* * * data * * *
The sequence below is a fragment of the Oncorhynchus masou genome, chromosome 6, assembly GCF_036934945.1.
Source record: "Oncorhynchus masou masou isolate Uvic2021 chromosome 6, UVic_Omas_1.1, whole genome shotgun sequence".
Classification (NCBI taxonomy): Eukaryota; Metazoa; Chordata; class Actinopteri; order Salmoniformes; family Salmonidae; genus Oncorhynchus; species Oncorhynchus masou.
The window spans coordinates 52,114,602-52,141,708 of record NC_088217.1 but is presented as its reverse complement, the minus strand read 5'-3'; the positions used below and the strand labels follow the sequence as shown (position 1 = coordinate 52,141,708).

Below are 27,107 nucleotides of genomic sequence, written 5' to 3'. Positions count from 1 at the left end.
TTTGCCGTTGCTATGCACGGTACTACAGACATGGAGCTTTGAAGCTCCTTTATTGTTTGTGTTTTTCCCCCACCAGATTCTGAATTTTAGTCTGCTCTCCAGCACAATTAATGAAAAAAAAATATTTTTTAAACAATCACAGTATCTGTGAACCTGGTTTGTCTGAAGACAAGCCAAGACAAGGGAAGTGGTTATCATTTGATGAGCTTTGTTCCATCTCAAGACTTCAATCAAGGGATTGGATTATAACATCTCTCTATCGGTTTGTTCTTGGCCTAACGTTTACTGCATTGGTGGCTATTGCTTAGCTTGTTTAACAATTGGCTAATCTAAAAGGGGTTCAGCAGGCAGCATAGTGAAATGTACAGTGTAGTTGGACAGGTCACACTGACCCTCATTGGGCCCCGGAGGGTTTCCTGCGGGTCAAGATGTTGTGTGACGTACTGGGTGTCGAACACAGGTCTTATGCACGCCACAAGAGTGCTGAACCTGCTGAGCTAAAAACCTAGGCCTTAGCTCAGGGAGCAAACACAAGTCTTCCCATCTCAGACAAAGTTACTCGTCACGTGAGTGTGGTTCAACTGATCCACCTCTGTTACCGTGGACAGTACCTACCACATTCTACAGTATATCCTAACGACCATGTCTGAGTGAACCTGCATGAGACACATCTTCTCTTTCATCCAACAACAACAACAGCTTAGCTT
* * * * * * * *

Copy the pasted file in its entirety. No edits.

The sequence below is a fragment of the Oncorhynchus masou genome, chromosome 6, assembly GCF_036934945.1.
Source record: "Oncorhynchus masou masou isolate Uvic2021 chromosome 6, UVic_Omas_1.1, whole genome shotgun sequence".
Classification (NCBI taxonomy): Eukaryota; Metazoa; Chordata; class Actinopteri; order Salmoniformes; family Salmonidae; genus Oncorhynchus; species Oncorhynchus masou.
The window spans coordinates 52,114,602-52,141,708 of record NC_088217.1 but is presented as its reverse complement, the minus strand read 5'-3'; the positions used below and the strand labels follow the sequence as shown (position 1 = coordinate 52,141,708).

Below are 27,107 nucleotides of genomic sequence, written 5' to 3'. Positions count from 1 at the left end.
TTTGCCGTTGCTATGCACGGTACTACAGACATGGAGCTTTGAAGCTCCTTTATTGTTTGTGTTTTTCCCCCACCAGATTCTGAATTTTAGTCTGCTCTCCAGCACAATTAATGAAAAAAAAATATTTTTTAAACAATCACAGTATCTGTGAACCTGGTTTGTCTGAAGACAAGCCAAGACAAGGGAAGTGGTTATCATTTGATGAGCTTTGTTCCATCTCAAGACTTCAATCAAGGGATTGGATTATAACATCTCTCTATCGGTTTGTTCTTGGCCTAACGTTTACTGCATTGGTGGCTATTGCTTAGCTTGTTTAACAATTGGCTAATCTAAAAGGGGTTCAGCAGGCAGCATAGTGAAATGTACAGTGTAGTTGGACAGGTCACACTGACCCTCATTGGGCCCCGGAGGGTTTCCTGCGGGTCAAGATGTTGTGTGACGTACTGGGTGTCGAACACAGGTCTTATGCACGCCACAAGAGTGCTGAACCTGCTGAGCTAAAAACCTAGGCCTTAGCTCAGGGAGCAAACACAAGTCTTCCCATCTCAGACAAAGTTACTCGTCACGTGAGTGTGGTTCAACTGATCCACCTCTGTTACCGTGGACAGTACCTACCACATTCTACAGTATATCCTAACGACCATGTCTGAGTGAACCTGCATGAGACACATCTTCTCTTTCATCCAACAACAACAACAGCTTAGCTT